The Weekender: I’m on ‘Fire’


The Hunger Games: Catching Fire (PG-13)
Starring Jennifer Lawrence, Josh Hutcherson, Liam Hemsworth
Written for the screen by Simon Beaufoy and Michael Arndt
Directed by Francis Lawrence
The sequel to the massively popular original, which made more than any single Harry Potter film, should dominate the box office for weeks to come. Hopefully, though, they remembered to bring some brains to the table.

Delivery Man (PG-13)
Starring Vince Vaughn, Chris Pratt, Cobie Smulders
Screenplay by Ken Scott
Directed by Ken Scott
French-Canadian Scott re-directs his own Starbuck, about a working-class guy being sued by his 500-plus kids from his donation to a fertility clinic.

Check out movies opening in limited release after the jump…

The Christmas Candle (PG)
Starring Hans Matheson, Samantha Barks, Lesley Manville
Written for the screen by Candace Lee & Eric Newman
Directed by John Stephenson
As I’ve written before, most Christian-themed films don’t interest me because they’re low quality, feature terrible writing and poor acting. But this film, from Rick Santorum’s EchoLight Pictures, might be a cut above. Based on Max Lucado’s period novel, it seems more Christmas Carol than Fireproof. Thank God for that.

Nebraska (R)
Starring Bruce Dern, Will Forte, June Squibb
Written by Bob Nelson
Directed by Alexander Payne
Payne’s latest bittersweet comedy follows Dern and Forte on a father-son road trip. Reviews are mixed, but if you’re on Payne’s wavelength (which I usually am), you’ll want to join.

The Book Thief (PG-13)
Starring Sophie Nélisse, Geoffrey Rush, Emily Watson
Written for the screen by Michael Petroni
Directed by Brian Percival
Reviews and word-of-mouth for the book are all raves, but like a lot of films, something’s been lost in translation. Still, it’s got Nazis, so you know the Oscars are paying attention.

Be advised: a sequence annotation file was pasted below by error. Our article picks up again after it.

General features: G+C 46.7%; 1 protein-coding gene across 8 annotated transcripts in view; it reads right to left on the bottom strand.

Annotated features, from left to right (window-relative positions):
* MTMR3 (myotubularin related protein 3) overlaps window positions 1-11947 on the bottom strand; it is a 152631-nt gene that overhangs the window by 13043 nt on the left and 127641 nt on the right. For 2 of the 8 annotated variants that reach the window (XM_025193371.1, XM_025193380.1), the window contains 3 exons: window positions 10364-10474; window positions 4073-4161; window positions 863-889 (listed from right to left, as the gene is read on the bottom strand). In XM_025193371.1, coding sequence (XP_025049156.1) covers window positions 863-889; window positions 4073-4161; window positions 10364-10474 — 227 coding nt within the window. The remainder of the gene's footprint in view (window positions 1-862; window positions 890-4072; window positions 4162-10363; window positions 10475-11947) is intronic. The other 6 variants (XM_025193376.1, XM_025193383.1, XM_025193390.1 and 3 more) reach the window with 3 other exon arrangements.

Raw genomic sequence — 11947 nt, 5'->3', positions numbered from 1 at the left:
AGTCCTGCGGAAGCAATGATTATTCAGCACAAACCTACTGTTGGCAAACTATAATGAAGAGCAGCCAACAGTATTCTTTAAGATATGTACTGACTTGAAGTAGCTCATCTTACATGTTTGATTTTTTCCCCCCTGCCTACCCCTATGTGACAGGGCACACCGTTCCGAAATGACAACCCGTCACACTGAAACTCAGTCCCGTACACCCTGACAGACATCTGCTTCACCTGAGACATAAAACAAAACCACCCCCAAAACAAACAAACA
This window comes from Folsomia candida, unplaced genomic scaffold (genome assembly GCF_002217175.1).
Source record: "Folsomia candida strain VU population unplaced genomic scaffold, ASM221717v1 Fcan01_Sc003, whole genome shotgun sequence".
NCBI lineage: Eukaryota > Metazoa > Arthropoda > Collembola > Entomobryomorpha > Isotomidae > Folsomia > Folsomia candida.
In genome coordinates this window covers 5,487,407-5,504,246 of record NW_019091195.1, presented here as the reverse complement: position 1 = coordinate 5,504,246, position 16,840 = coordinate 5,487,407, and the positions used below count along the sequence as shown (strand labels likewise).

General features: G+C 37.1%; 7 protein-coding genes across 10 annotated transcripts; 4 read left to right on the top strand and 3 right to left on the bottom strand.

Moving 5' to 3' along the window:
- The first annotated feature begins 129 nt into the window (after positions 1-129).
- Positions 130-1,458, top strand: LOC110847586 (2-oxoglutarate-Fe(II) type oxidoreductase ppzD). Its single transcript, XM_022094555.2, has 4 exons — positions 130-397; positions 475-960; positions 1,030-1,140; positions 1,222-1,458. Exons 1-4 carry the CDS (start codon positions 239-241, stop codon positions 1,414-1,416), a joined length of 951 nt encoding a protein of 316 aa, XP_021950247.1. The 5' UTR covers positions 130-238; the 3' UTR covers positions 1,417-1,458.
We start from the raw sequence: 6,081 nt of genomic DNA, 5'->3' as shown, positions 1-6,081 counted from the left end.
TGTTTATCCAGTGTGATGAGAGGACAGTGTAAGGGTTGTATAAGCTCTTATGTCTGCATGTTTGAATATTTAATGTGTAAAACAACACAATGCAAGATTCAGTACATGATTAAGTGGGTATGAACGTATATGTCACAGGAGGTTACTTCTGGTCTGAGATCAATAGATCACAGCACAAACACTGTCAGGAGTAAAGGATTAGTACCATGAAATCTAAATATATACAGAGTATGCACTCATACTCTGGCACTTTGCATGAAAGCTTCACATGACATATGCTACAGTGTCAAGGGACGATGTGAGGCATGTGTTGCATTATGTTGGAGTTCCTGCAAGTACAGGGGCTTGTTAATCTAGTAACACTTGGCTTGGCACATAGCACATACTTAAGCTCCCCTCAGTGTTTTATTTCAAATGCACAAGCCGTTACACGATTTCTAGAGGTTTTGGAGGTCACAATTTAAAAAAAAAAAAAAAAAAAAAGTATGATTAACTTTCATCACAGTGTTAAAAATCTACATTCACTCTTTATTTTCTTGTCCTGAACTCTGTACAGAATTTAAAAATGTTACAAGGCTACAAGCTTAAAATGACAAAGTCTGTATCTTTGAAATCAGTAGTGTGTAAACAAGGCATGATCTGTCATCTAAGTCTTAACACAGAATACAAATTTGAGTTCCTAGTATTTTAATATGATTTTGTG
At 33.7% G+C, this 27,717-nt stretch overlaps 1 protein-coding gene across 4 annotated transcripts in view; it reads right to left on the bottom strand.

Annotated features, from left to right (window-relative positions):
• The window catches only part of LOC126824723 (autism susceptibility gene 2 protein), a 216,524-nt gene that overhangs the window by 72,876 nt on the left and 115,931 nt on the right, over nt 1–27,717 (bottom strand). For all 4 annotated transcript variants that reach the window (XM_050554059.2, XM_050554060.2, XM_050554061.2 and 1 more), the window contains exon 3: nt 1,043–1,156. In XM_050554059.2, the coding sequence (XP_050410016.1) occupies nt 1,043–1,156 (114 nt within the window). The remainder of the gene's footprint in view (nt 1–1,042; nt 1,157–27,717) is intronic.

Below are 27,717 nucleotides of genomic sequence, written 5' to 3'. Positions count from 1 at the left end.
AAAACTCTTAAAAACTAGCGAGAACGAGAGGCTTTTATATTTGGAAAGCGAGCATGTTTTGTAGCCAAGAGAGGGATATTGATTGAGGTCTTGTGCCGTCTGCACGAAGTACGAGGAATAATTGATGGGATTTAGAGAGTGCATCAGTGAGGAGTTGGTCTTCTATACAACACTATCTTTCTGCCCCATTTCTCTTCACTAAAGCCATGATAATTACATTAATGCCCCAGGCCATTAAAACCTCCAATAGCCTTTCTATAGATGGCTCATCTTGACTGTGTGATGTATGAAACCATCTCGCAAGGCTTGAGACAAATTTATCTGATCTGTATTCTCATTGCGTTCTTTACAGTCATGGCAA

The Armstrong Lie (R)
Directed by Alex Gibney
Gibney’s second documentary this year focuses on another well-known egomanic, Lance Armstrong. There probably won’t be a lot here we don’t already know, but Gibney’s a fantastic filmmaker.

Top Pick

The World's End
The World’s End (89%)
Few directors get me right where my intellect and pop culture obsessions collide (Wes Anderson is the only other one I can think of right now) like Edgar Wright. The co-creator of Spaced and director of Shaun of the Dead and Hot Fuzz caps his Cornetto Trilogy terrifically. It may go a little long – the epilogue in particular was unnecessary – but it earns all those points back by going a little deeper and darker into the friendship at its core. Simon Pegg and Nick Frost are, of course, magnificent.

To rent (click the link to watch on Netflix):
2 Guns* (64%)
All is Bright (49%)
And While We Were Here (45%)
Breaking the Girls (0%)
Bridegroom (88%)
C.O.G. (71%)
Crystal Fairy (82%)
Drew: The Man Behind the Poster (50%)
Hannah Arendt (86%)
Informant (89%)
Paranoia (4%)
Planes (27%)
Thérèse (52%)
The To-Do List (52%)
Violet & Daisy (22%)
We’re the Millers (47%)

To buy:
Music: Emeli Sandé: Live at the Royal Albert Hall

TV: Danger in the Manger, Lilyhammer (Season 1), Lost Girl (Season 3), Treme (Season 3)

Blu-ray: Assault on Precinct 13 (1976), The Bells of St. Mary’s, Demonic Toys, Eve of Destruction, Maniac Cop 2, Maniac Cop 3: Badge of Silence, Night of the Comet, The Pom Pom Girls, Russian Ark, The Slipper and the Rose, Tank Girl

Criterion: Tokyo Story

(Release dates and locations subject to change.)

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